"Advertising has been down 40% over the last few years," he said. "So it has to do with the poor economy, and we haven't had an advertising salesperson for two-and-a-half years."Reluctant to say a final goodbye to the 40-year-old publication, Ramer said there is a remote possibility The Backstretch could rise up from the ashes."Since making the announcement, I am getting calls from people who might be interested in trying to continue it," he said. "Although, it wouldn't be fair for me to say who those people are at this time."Writers for The Backstretch won two Eclipse Awards for outstanding magazine writing in the 1990s. And the magazine took nine medals at the most recent American Horse Publications awards ceremony, including one for General Excellence.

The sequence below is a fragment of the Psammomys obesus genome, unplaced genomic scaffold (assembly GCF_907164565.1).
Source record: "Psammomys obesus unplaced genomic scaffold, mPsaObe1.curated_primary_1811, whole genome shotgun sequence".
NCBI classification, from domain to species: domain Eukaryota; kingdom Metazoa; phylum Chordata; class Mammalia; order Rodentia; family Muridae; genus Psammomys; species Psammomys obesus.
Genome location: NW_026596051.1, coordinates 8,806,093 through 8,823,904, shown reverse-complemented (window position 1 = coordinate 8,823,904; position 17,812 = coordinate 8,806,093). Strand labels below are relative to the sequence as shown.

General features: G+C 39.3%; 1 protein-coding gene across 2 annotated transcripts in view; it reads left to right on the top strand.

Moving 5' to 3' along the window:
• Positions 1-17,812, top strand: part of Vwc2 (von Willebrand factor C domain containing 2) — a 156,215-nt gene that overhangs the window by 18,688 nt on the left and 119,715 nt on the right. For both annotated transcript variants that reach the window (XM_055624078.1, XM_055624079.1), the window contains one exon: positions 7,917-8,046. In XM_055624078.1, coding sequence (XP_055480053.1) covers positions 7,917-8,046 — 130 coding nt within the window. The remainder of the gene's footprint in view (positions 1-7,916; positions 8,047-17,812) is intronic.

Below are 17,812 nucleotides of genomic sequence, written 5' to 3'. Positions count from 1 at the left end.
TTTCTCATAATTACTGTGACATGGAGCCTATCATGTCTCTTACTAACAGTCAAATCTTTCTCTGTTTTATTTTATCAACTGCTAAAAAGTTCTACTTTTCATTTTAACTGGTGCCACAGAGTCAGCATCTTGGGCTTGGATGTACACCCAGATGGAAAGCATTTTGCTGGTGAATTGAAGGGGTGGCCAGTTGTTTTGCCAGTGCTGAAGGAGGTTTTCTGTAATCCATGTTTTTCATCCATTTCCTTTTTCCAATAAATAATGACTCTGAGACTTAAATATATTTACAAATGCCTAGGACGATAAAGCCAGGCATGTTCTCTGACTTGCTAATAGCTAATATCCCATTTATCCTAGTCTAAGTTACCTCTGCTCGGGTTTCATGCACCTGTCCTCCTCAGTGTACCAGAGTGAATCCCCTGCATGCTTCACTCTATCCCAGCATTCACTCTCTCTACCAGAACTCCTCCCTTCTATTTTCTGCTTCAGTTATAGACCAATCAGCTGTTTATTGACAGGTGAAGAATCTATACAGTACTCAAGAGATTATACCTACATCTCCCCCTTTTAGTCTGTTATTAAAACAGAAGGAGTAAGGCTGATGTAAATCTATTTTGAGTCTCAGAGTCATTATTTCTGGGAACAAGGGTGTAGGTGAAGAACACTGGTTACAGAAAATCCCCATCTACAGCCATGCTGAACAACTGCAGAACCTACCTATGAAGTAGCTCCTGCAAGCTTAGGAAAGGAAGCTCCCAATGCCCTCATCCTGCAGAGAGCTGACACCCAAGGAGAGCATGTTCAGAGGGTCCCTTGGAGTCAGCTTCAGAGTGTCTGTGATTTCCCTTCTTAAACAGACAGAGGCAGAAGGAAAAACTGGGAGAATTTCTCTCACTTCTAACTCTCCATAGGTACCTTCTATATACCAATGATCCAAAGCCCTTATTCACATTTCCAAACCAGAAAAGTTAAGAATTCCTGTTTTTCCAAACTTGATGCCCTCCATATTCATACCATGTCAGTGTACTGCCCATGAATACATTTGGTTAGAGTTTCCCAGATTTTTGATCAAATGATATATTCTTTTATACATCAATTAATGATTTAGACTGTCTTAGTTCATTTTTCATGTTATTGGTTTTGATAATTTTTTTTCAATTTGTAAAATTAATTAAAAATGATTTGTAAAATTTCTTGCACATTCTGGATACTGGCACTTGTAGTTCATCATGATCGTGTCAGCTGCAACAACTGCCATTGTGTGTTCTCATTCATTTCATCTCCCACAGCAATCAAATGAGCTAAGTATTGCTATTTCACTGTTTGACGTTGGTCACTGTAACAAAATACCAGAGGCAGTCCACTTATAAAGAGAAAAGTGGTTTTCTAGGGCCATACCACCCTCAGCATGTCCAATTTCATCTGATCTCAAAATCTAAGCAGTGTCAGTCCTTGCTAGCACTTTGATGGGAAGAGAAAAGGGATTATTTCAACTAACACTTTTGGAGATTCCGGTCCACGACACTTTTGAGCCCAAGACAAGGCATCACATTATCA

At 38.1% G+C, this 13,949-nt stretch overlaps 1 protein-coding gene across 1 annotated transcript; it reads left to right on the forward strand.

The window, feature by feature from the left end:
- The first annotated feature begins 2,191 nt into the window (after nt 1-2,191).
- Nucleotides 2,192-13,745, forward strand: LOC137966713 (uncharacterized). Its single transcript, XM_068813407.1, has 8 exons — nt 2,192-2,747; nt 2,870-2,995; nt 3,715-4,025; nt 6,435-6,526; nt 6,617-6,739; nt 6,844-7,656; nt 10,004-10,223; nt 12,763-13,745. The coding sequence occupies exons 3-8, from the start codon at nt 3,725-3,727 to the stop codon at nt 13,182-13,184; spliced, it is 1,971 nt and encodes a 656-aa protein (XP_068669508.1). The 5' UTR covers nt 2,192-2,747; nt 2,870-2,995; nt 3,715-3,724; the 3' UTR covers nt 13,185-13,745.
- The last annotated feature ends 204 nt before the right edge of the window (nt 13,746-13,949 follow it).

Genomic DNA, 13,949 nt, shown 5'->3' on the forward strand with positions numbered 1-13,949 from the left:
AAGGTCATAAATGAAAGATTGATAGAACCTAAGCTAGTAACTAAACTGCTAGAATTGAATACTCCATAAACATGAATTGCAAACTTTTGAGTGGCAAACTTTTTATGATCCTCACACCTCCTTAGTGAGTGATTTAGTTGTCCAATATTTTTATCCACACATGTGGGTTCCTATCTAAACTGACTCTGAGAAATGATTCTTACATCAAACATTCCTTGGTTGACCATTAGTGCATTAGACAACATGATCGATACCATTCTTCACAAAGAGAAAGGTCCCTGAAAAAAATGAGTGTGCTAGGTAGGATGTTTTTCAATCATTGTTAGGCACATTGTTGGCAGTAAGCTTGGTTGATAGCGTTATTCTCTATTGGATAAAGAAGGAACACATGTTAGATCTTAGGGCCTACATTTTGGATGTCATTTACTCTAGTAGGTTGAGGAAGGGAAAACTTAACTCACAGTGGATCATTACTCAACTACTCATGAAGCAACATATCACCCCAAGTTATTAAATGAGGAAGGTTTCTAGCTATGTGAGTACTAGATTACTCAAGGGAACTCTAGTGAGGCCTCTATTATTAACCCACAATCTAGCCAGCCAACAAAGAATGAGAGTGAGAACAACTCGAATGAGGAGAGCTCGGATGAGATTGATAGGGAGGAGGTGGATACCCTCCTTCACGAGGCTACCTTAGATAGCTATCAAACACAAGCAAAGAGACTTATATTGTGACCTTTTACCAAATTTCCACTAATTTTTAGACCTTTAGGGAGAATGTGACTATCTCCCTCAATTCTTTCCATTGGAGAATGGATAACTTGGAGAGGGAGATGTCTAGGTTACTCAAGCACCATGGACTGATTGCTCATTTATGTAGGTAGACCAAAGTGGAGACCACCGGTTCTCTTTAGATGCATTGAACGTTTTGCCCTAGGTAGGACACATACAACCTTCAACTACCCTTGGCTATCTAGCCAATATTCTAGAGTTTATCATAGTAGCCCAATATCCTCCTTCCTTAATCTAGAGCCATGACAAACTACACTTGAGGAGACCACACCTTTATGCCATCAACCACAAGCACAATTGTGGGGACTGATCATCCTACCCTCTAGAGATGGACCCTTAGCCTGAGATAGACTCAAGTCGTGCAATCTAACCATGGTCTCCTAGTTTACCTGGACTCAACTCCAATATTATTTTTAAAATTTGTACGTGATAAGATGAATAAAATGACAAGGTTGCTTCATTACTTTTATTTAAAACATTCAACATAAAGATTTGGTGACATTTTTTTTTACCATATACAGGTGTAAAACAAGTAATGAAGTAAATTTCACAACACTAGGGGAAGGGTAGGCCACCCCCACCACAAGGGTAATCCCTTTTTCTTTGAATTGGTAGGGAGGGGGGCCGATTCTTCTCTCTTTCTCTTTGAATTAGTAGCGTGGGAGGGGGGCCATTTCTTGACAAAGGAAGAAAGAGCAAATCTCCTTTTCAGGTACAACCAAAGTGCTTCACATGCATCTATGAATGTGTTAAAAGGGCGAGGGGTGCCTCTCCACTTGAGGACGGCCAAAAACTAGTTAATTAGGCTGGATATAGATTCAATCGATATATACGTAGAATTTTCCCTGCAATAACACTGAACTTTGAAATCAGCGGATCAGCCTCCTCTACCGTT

by Kathleen AdamsThe 30 years Sam Ramer spent working on the racetrack as a Thoroughbred trainer taught him how to steel his emotions and handle life's unexpected setbacks.But when Ramer, now managing editor of The Backstretch, announced Nov. 12 that the Thoroughbred publication was ceasing operations, he didn't try to conceal his feelings."I'm sopping up the tears," Ramer said from his Louisville office. "It's a great disappointment."Published by the United Thoroughbred Trainers of America, The Backstretch was a bimonthly magazine that geared itself toward the general horse racing fan by providing a look at the history of the sport and in-depth profiles of trainers and backstretch workers. It also dealt with issues that affect the Thoroughbred industry.Ramer said unlike other Thoroughbred magazines that cover the gambling or breeding aspect of racing, The Backstretch took on a wider array of subjects."We covered topics a novice could relate to," he said. "Other publications look at the surface issues of the day. We tried to go a little deeper."Citing slumping advertising revenue as the reason why the magazine folded, Ramer said The Backstretch had been in financial trouble for at least two years.